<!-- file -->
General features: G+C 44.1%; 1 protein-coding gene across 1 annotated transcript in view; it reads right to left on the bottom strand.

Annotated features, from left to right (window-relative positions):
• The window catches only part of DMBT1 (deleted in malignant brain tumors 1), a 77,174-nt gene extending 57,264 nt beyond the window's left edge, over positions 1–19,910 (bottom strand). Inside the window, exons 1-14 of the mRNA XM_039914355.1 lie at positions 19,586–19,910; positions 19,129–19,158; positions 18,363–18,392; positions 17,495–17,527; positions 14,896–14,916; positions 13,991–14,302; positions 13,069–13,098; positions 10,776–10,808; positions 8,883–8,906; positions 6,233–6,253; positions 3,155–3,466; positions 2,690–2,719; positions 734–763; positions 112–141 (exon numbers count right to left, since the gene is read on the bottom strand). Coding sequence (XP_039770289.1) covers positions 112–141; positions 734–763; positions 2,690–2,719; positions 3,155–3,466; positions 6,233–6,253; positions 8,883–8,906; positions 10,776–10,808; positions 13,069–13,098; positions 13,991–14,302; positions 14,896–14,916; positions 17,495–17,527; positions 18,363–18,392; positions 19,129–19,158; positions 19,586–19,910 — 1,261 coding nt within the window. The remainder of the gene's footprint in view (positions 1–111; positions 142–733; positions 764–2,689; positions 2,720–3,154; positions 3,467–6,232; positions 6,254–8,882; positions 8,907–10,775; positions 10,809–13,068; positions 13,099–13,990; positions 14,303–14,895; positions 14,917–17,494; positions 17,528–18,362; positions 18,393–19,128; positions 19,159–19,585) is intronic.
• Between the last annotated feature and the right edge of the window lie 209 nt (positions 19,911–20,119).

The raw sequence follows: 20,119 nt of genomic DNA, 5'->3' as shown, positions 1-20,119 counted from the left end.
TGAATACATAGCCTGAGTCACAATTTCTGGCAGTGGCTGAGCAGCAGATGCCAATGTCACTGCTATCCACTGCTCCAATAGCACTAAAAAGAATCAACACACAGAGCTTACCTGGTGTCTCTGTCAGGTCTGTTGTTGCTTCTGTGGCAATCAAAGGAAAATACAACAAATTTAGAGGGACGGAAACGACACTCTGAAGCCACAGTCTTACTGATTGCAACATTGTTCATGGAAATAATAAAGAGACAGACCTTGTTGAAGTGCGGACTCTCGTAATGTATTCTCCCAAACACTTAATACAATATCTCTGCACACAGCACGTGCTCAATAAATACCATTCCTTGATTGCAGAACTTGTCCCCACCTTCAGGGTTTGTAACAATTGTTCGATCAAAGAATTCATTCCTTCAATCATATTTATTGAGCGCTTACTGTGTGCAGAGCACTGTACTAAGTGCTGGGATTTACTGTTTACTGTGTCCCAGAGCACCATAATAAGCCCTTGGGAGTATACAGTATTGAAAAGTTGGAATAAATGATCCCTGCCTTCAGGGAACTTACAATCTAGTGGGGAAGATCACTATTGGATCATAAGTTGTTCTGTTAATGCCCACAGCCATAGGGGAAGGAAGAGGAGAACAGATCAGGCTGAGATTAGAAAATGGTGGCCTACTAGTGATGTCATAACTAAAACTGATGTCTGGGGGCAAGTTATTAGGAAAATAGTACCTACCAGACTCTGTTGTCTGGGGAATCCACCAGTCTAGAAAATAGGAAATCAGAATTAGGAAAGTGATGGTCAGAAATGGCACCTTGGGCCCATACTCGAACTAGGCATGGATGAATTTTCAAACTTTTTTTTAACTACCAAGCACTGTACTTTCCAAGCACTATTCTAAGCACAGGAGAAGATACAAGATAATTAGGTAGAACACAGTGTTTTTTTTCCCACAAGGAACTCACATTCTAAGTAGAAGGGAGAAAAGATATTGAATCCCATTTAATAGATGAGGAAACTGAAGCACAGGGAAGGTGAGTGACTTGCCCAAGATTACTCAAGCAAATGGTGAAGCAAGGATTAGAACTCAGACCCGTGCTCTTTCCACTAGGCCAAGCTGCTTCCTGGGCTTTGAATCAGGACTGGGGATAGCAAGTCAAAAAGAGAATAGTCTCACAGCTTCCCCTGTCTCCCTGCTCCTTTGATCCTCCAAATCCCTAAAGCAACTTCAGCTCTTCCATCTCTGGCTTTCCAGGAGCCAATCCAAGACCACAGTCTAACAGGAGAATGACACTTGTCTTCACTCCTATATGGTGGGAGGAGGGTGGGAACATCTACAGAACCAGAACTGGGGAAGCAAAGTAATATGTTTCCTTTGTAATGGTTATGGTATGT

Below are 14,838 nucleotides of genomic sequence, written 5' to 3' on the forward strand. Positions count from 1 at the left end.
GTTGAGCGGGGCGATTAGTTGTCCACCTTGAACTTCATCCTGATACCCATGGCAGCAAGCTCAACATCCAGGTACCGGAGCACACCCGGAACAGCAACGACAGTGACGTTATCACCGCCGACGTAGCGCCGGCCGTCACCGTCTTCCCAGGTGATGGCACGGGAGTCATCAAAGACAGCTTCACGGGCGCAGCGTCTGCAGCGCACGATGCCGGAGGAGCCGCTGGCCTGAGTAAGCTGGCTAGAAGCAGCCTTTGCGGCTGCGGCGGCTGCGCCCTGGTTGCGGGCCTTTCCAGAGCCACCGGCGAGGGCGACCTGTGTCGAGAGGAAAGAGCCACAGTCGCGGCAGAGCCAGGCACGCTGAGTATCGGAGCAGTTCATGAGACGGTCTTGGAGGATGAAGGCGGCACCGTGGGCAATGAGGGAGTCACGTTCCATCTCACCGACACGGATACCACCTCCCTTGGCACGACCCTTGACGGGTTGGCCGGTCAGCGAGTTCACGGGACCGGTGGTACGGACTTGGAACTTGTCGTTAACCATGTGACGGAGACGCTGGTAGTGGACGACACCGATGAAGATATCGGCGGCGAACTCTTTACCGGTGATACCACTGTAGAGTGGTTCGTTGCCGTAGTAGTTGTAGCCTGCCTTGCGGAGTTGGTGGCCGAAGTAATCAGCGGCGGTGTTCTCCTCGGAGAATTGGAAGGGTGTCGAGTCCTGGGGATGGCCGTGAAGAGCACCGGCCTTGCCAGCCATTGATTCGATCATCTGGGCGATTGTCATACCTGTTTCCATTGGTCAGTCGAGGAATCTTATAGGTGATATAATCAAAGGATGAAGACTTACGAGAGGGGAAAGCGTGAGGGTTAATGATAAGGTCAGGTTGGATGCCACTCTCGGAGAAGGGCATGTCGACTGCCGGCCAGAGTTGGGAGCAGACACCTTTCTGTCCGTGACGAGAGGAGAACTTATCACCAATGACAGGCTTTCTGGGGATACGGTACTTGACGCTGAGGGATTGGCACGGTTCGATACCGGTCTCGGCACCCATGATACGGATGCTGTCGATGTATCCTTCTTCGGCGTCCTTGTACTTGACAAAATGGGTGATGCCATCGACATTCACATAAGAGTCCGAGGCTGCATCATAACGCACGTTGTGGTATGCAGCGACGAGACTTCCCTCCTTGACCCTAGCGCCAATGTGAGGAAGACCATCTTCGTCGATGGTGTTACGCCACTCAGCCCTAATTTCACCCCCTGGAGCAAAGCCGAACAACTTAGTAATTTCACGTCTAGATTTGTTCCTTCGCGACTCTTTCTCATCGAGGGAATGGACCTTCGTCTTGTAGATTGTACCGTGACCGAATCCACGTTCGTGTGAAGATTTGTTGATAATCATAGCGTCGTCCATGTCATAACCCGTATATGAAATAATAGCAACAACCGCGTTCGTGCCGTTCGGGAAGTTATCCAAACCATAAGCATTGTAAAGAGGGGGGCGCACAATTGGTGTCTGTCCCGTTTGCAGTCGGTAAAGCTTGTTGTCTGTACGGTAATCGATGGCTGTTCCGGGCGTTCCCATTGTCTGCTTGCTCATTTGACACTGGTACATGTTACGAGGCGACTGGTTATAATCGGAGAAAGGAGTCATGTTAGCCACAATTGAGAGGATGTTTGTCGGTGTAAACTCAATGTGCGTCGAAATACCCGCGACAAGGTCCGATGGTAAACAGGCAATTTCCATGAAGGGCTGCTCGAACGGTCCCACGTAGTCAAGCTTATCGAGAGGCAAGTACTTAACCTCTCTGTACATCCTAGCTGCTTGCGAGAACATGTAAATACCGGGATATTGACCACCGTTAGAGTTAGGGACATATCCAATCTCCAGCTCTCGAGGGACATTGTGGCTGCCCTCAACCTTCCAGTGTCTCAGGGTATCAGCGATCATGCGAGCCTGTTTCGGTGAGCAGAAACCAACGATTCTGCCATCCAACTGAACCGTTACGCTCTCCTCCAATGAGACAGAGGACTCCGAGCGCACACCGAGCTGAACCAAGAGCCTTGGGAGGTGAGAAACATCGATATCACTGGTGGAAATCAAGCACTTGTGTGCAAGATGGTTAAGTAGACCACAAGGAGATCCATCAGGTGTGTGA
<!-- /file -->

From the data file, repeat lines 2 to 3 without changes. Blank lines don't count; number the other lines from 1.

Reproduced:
Annotated features, from left to right (window-relative positions):
• The window catches only part of DMBT1 (deleted in malignant brain tumors 1), a 77,174-nt gene extending 57,264 nt beyond the window's left edge, over positions 1–19,910 (bottom strand). Inside the window, exons 1-14 of the mRNA XM_039914355.1 lie at positions 19,586–19,910; positions 19,129–19,158; positions 18,363–18,392; positions 17,495–17,527; positions 14,896–14,916; positions 13,991–14,302; positions 13,069–13,098; positions 10,776–10,808; positions 8,883–8,906; positions 6,233–6,253; positions 3,155–3,466; positions 2,690–2,719; positions 734–763; positions 112–141 (exon numbers count right to left, since the gene is read on the bottom strand). Coding sequence (XP_039770289.1) covers positions 112–141; positions 734–763; positions 2,690–2,719; positions 3,155–3,466; positions 6,233–6,253; positions 8,883–8,906; positions 10,776–10,808; positions 13,069–13,098; positions 13,991–14,302; positions 14,896–14,916; positions 17,495–17,527; positions 18,363–18,392; positions 19,129–19,158; positions 19,586–19,910 — 1,261 coding nt within the window. The remainder of the gene's footprint in view (positions 1–111; positions 142–733; positions 764–2,689; positions 2,720–3,154; positions 3,467–6,232; positions 6,254–8,882; positions 8,907–10,775; positions 10,809–13,068; positions 13,099–13,990; positions 14,303–14,895; positions 14,917–17,494; positions 17,528–18,362; positions 18,393–19,128; positions 19,159–19,585) is intronic.